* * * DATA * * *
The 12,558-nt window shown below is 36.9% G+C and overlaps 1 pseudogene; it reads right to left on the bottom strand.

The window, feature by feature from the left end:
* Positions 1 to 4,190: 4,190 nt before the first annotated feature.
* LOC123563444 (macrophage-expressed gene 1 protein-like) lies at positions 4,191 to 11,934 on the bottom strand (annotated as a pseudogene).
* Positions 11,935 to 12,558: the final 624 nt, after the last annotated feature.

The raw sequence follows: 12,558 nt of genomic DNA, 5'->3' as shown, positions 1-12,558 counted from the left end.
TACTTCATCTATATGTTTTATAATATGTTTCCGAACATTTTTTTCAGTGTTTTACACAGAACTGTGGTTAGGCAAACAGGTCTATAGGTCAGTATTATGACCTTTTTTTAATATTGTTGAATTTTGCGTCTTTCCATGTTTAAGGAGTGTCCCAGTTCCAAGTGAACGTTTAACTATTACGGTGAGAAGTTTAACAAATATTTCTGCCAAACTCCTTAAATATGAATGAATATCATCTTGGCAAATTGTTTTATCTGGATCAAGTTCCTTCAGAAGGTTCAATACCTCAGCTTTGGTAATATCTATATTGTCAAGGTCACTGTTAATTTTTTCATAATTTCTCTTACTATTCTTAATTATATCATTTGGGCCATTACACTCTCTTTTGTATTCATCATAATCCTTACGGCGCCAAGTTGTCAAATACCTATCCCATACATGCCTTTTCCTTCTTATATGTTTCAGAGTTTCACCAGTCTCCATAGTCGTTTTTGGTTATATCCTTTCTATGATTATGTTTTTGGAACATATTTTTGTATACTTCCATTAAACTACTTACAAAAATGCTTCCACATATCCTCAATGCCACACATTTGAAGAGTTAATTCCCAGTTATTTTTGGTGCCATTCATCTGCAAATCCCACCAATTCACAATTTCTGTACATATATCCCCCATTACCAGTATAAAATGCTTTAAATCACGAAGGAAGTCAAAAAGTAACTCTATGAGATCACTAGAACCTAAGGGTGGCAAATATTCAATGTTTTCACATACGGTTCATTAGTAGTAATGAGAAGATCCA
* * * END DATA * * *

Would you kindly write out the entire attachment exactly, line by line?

The 12,558-nt window shown below is 36.9% G+C and overlaps 1 pseudogene; it reads right to left on the bottom strand.

The window, feature by feature from the left end:
* Positions 1 to 4,190: 4,190 nt before the first annotated feature.
* LOC123563444 (macrophage-expressed gene 1 protein-like) lies at positions 4,191 to 11,934 on the bottom strand (annotated as a pseudogene).
* Positions 11,935 to 12,558: the final 624 nt, after the last annotated feature.

The raw sequence follows: 12,558 nt of genomic DNA, 5'->3' as shown, positions 1-12,558 counted from the left end.
TACTTCATCTATATGTTTTATAATATGTTTCCGAACATTTTTTTCAGTGTTTTACACAGAACTGTGGTTAGGCAAACAGGTCTATAGGTCAGTATTATGACCTTTTTTTAATATTGTTGAATTTTGCGTCTTTCCATGTTTAAGGAGTGTCCCAGTTCCAAGTGAACGTTTAACTATTACGGTGAGAAGTTTAACAAATATTTCTGCCAAACTCCTTAAATATGAATGAATATCATCTTGGCAAATTGTTTTATCTGGATCAAGTTCCTTCAGAAGGTTCAATACCTCAGCTTTGGTAATATCTATATTGTCAAGGTCACTGTTAATTTTTTCATAATTTCTCTTACTATTCTTAATTATATCATTTGGGCCATTACACTCTCTTTTGTATTCATCATAATCCTTACGGCGCCAAGTTGTCAAATACCTATCCCATACATGCCTTTTCCTTCTTATATGTTTCAGAGTTTCACCAGTCTCCATAGTCGTTTTTGGTTATATCCTTTCTATGATTATGTTTTTGGAACATATTTTTGTATACTTCCATTAAACTACTTACAAAAATGCTTCCACATATCCTCAATGCCACACATTTGAAGAGTTAATTCCCAGTTATTTTTGGTGCCATTCATCTGCAAATCCCACCAATTCACAATTTCTGTACATATATCCCCCATTACCAGTATAAAATGCTTTAAATCACGAAGGAAGTCAAAAAGTAACTCTATGAGATCACTAGAACCTAAGGGTGGCAAATATTCAATGTTTTCACATACGGTTCATTAGTAGTAATGAGAAGATCCA